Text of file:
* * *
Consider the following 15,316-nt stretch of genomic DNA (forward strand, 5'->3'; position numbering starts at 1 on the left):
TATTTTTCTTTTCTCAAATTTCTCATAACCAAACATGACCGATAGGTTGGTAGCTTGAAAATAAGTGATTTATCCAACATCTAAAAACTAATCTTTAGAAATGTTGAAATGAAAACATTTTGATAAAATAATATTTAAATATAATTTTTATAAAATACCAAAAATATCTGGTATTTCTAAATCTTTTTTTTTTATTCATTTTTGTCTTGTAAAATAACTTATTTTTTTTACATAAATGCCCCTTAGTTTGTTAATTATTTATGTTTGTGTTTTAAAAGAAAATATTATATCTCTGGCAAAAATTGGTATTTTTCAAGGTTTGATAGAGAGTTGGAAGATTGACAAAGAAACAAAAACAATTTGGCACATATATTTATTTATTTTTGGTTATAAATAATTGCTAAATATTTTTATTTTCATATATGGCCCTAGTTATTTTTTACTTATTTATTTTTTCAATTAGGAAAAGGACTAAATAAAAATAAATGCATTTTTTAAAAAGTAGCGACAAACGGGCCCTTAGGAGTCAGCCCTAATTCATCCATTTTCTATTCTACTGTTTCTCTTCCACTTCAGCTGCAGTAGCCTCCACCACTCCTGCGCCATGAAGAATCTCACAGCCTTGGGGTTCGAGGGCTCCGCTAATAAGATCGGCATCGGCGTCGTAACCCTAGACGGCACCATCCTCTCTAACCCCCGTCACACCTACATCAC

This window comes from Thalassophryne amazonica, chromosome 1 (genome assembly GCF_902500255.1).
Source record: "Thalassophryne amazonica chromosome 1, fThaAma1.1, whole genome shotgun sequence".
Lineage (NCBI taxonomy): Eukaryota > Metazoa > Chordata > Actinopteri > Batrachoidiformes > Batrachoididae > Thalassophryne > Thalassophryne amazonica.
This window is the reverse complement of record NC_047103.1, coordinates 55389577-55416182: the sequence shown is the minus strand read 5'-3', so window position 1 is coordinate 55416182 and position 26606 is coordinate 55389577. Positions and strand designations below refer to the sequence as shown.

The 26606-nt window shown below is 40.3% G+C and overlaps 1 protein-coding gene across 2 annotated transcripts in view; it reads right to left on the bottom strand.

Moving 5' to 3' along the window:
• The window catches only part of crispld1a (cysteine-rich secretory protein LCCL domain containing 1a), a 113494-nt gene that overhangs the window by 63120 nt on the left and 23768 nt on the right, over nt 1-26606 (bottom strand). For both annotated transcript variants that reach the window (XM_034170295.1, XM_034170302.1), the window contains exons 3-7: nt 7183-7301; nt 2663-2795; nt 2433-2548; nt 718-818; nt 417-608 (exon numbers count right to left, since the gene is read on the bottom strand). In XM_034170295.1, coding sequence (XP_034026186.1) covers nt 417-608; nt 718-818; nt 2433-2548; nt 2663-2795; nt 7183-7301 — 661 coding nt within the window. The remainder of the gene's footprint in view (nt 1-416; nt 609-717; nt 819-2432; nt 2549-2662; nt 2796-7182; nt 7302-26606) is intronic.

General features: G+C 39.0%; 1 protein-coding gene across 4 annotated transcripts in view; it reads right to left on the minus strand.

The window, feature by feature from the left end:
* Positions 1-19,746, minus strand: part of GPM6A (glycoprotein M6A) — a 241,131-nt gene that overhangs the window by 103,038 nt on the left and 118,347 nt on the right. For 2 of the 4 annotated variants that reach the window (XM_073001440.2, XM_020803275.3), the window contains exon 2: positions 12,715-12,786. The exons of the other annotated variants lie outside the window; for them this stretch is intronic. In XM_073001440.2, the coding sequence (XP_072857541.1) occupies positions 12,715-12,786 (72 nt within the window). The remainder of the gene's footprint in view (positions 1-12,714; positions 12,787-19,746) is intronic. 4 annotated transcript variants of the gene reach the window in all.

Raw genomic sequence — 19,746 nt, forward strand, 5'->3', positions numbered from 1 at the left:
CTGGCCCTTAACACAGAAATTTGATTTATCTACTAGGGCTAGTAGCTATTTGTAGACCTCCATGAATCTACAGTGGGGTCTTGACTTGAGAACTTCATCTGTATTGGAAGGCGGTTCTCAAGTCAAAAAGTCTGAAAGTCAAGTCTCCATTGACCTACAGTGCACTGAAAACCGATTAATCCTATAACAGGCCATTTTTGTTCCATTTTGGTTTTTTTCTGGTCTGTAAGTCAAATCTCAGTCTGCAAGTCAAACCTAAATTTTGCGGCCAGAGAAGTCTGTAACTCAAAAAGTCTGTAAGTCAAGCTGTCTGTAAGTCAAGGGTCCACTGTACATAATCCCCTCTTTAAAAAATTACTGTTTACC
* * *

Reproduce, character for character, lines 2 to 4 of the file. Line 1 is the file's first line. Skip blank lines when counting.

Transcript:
TATTTTTCTTTTCTCAAATTTCTCATAACCAAACATGACCGATAGGTTGGTAGCTTGAAAATAAGTGATTTATCCAACATCTAAAAACTAATCTTTAGAAATGTTGAAATGAAAACATTTTGATAAAATAATATTTAAATATAATTTTTATAAAATACCAAAAATATCTGGTATTTCTAAATCTTTTTTTTTTATTCATTTTTGTCTTGTAAAATAACTTATTTTTTTTACATAAATGCCCCTTAGTTTGTTAATTATTTATGTTTGTGTTTTAAAAGAAAATATTATATCTCTGGCAAAAATTGGTATTTTTCAAGGTTTGATAGAGAGTTGGAAGATTGACAAAGAAACAAAAACAATTTGGCACATATATTTATTTATTTTTGGTTATAAATAATTGCTAAATATTTTTATTTTCATATATGGCCCTAGTTATTTTTTACTTATTTATTTTTTCAATTAGGAAAAGGACTAAATAAAAATAAATGCATTTTTTAAAAAGTAGCGACAAACGGGCCCTTAGGAGTCAGCCCTAATTCATCCATTTTCTATTCTACTGTTTCTCTTCCACTTCAGCTGCAGTAGCCTCCACCACTCCTGCGCCATGAAGAATCTCACAGCCTTGGGGTTCGAGGGCTCCGCTAATAAGATCGGCATCGGCGTCGTAACCCTAGACGGCACCATCCTCTCTAACCCCCGTCACACCTACATCAC

This window comes from Thalassophryne amazonica, chromosome 1 (genome assembly GCF_902500255.1).
Source record: "Thalassophryne amazonica chromosome 1, fThaAma1.1, whole genome shotgun sequence".